The content on this blog is my personal opinion and does not reflect the views of the Department of Defense or the US Navy in any way.

Thursday, June 14, 2018

School Choice

The way both sides' battle lines are breaking down on a recent effort by NYC mayor Bill de Blasio to decrease the role that admissions exams play in gaining entrance to some of the best high schools in the city shouldn't surprise much of anyone. The Wall Street Journal's columnists call it "The Attack on Educational Excellence", whereas their counterparts from the New York Times are debating whether it's necessary to get rid of racism or not.

I actually don't quite like either side's position, although it shouldn't surprise much of anyone that I'm more sympathetic to the liberal argument than the conservative one.

So I'll start with my problem with my own side. Essentially, the notion that the admissions exam should play no role at all does seem a bit suspect to me. If nothing else, I don't think it does anyone much good to risk bringing in new students who are not prepared for the challenge facing them, nor do I think it does the school much good to give them a challenge their teachers may not be as ready to face as they think they are. Unfortunately, I don't think it's possible to keep the test as a means of ensuring that all of the prospective students are ready to succeed without it also being used to favor those prospective students that already have more resources and time to spend on preparing for it, but I also think that having something is necessary.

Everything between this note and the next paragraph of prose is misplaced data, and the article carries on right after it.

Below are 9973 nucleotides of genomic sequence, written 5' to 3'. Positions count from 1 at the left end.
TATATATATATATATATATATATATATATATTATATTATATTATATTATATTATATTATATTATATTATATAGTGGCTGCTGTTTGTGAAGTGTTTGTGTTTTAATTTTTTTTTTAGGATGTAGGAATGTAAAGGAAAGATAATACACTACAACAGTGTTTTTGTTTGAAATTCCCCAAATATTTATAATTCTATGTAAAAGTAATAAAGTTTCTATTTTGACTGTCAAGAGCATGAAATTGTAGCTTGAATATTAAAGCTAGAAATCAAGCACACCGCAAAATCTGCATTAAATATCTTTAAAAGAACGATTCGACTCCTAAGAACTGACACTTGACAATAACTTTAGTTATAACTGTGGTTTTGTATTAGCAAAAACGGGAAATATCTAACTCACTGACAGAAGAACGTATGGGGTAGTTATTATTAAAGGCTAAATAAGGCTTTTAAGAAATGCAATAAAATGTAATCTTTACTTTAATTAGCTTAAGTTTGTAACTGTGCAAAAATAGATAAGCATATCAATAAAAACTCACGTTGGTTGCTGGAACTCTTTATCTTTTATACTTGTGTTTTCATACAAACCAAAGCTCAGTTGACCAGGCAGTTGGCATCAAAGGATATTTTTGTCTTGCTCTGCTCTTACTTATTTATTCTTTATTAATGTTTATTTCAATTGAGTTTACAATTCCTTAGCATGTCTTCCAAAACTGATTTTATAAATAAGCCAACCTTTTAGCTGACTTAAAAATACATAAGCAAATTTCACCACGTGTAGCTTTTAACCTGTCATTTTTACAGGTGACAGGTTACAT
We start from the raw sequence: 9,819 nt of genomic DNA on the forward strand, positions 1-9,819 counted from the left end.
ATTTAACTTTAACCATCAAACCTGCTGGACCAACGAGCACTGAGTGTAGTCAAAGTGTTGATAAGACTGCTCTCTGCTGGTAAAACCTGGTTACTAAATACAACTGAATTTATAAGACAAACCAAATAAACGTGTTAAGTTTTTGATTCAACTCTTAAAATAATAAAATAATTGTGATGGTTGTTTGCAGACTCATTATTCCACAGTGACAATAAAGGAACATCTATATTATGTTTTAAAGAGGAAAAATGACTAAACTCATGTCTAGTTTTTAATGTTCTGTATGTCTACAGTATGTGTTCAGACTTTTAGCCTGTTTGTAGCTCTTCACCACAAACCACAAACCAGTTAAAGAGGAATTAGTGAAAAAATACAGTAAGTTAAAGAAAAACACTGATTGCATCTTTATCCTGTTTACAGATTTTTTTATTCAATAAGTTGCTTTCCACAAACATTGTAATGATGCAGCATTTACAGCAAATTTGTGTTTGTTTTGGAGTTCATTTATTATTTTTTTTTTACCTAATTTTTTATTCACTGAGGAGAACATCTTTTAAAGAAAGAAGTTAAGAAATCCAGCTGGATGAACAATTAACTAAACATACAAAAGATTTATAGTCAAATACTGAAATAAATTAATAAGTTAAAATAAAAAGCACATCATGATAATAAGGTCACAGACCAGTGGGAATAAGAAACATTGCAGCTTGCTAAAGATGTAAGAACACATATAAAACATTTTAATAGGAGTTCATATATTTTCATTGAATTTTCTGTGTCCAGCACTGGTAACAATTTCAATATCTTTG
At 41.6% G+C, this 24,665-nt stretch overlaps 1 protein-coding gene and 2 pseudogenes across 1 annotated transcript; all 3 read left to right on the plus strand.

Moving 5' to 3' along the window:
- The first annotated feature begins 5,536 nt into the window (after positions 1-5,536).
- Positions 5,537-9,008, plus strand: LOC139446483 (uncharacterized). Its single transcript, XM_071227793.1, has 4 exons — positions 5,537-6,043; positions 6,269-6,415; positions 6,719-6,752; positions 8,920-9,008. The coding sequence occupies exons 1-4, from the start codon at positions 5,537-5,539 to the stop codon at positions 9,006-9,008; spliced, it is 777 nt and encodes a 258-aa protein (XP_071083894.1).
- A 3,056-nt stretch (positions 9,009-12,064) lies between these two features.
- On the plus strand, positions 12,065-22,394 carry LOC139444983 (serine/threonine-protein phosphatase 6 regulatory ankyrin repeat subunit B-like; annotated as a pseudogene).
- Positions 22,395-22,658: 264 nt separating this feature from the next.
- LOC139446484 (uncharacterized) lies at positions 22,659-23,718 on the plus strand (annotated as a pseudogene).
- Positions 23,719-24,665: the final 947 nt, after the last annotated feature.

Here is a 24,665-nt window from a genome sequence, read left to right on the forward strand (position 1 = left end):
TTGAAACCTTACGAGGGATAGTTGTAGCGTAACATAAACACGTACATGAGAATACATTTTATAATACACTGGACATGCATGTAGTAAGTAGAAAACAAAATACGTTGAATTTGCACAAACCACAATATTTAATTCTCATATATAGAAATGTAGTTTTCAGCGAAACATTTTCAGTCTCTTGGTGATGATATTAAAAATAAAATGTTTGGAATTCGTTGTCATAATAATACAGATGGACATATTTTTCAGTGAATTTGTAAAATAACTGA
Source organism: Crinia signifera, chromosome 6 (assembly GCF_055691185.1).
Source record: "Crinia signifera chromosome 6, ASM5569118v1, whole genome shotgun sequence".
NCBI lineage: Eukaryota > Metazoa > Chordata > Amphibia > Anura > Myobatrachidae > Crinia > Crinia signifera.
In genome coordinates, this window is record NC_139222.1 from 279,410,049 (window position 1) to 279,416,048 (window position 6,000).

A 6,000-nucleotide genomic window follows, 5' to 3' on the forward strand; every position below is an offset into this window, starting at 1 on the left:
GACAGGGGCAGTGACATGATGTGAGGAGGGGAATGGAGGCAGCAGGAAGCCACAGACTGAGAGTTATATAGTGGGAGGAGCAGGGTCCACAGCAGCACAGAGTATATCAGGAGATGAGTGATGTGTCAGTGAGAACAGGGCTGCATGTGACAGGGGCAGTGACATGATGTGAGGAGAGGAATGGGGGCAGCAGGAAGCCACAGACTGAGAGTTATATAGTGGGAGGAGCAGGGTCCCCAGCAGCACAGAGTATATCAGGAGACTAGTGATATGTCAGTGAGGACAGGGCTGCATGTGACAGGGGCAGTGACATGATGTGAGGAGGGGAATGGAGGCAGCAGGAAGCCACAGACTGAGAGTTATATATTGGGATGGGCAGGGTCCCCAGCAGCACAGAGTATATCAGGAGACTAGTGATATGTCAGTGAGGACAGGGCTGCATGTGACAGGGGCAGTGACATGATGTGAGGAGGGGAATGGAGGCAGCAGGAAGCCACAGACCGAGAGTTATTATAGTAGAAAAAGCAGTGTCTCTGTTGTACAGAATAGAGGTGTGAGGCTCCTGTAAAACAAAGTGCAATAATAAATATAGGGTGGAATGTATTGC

That said, the notions on the other side that teachers' unions are responsible for the inadequacy of our existing public schools - or that the solution is to abandon them entirely and rely on charter schools and the free market - is not even remotely true. Part of the reason I talked above about handing teachers a challenge they may not be ready for is that it turns out a lot of the really good schools that get cited by conservatives as examples of the free market's success got that way by not having to deal with students that might bring their numbers down. If the goal is to help everyone succeed, we don't have that option when dealing with the entire system.

In that sense, I think the point that the one NYT editorial makes is closest to the right answer - we need to be looking to make all of our schools into elite schools, and if that costs us a lot of money and effort, then so be it.

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